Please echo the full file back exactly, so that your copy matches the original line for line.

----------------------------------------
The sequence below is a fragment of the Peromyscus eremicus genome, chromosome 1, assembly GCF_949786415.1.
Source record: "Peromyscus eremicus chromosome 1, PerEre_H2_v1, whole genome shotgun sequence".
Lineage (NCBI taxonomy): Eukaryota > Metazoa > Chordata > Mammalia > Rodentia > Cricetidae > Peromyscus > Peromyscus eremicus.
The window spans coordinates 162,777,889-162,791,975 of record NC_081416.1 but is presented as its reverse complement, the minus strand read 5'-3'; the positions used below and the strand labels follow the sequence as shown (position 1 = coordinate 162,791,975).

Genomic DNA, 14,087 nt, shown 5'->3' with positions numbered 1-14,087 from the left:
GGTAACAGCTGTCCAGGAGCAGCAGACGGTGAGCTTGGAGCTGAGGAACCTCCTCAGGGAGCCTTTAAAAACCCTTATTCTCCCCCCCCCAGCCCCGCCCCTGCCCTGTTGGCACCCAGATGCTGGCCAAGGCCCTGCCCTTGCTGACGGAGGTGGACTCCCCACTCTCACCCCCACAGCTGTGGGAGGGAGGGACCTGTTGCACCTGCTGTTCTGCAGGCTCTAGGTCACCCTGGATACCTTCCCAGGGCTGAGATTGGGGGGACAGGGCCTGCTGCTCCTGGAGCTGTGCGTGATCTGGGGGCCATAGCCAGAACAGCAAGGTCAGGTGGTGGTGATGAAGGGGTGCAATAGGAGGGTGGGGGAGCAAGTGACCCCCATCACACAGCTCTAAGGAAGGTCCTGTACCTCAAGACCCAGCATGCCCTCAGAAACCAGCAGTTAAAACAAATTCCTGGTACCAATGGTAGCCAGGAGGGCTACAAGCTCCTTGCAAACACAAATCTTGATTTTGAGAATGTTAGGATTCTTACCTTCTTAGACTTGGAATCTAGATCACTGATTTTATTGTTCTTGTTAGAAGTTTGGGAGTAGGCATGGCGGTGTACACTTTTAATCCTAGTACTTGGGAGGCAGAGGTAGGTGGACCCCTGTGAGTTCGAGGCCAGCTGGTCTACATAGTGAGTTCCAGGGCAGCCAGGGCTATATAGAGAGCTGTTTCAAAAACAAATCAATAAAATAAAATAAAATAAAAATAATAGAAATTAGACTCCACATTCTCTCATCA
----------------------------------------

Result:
The sequence below is a fragment of the Peromyscus eremicus genome, chromosome 1, assembly GCF_949786415.1.
Source record: "Peromyscus eremicus chromosome 1, PerEre_H2_v1, whole genome shotgun sequence".
Lineage (NCBI taxonomy): Eukaryota > Metazoa > Chordata > Mammalia > Rodentia > Cricetidae > Peromyscus > Peromyscus eremicus.
The window spans coordinates 162,777,889-162,791,975 of record NC_081416.1 but is presented as its reverse complement, the minus strand read 5'-3'; the positions used below and the strand labels follow the sequence as shown (position 1 = coordinate 162,791,975).

Genomic DNA, 14,087 nt, shown 5'->3' with positions numbered 1-14,087 from the left:
GGTAACAGCTGTCCAGGAGCAGCAGACGGTGAGCTTGGAGCTGAGGAACCTCCTCAGGGAGCCTTTAAAAACCCTTATTCTCCCCCCCCCAGCCCCGCCCCTGCCCTGTTGGCACCCAGATGCTGGCCAAGGCCCTGCCCTTGCTGACGGAGGTGGACTCCCCACTCTCACCCCCACAGCTGTGGGAGGGAGGGACCTGTTGCACCTGCTGTTCTGCAGGCTCTAGGTCACCCTGGATACCTTCCCAGGGCTGAGATTGGGGGGACAGGGCCTGCTGCTCCTGGAGCTGTGCGTGATCTGGGGGCCATAGCCAGAACAGCAAGGTCAGGTGGTGGTGATGAAGGGGTGCAATAGGAGGGTGGGGGAGCAAGTGACCCCCATCACACAGCTCTAAGGAAGGTCCTGTACCTCAAGACCCAGCATGCCCTCAGAAACCAGCAGTTAAAACAAATTCCTGGTACCAATGGTAGCCAGGAGGGCTACAAGCTCCTTGCAAACACAAATCTTGATTTTGAGAATGTTAGGATTCTTACCTTCTTAGACTTGGAATCTAGATCACTGATTTTATTGTTCTTGTTAGAAGTTTGGGAGTAGGCATGGCGGTGTACACTTTTAATCCTAGTACTTGGGAGGCAGAGGTAGGTGGACCCCTGTGAGTTCGAGGCCAGCTGGTCTACATAGTGAGTTCCAGGGCAGCCAGGGCTATATAGAGAGCTGTTTCAAAAACAAATCAATAAAATAAAATAAAATAAAAATAATAGAAATTAGACTCCACATTCTCTCATCA